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No-dig gardening

Last post 04-03-2008 9:10 PM by poodlesgardener. 12 replies.

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  • 02/01/2005 12:49 PM
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    I had heard somewhere about an idea called no dig gardening. I think that the idea is to minimise the soil disturbance? Has anyone tried this? Does this work? Having just cleared part of my veggie plot it sounds very appealing.

  • 06/02/2005 09:17 AM
    • ken69
    • Norfolk UK
    • 23 Nov 2004
    • 405
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    Yes, Sunflower, I did this for several years until recently, but then I had a huge daily surplus of grass clippings,so dumped them in rows on my allotment (onto undug hard land infested with couch grass) to rot off.Then I placed potato seed well down into the mulch and lo and behold the best crop ever, clean too.If anything less slug damage.Did the same thing with Broad Beans and Runner Beans, but didn't try carrots or other root crops, but see no great problems if you used short stumpy varieties,and you may have to use a heavy duty fork to determine the rows and get the seed started . I should imagine beetroot and radish would be OK too. This no dig system is also good for marrow and pumpkin and a huge side effect of not digging but mulching is the water retention.Another problem, it doesn't look as neat and tidy as a conventional plot, but YOU WILL get a harvest, with a lot less work. If you are concerned about being too 'different' just do a part of your garden or allotment.Cheers big ears.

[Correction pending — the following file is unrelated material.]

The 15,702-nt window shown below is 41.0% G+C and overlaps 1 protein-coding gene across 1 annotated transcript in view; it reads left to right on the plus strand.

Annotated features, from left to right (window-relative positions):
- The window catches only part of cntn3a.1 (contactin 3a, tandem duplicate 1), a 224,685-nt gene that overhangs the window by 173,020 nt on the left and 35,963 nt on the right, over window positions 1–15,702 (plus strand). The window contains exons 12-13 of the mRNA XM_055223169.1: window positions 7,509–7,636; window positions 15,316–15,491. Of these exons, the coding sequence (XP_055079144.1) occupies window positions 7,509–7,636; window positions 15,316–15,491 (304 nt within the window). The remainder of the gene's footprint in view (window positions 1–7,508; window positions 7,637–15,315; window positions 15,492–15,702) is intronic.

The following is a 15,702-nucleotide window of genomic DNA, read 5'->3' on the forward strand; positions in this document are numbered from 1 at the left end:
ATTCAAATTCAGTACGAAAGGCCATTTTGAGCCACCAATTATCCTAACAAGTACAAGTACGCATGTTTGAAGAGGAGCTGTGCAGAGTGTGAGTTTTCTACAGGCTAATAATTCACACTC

• 06/02/2005 11:52 AM
    • prentonboy
    • Wirral
    • 26 Feb 2004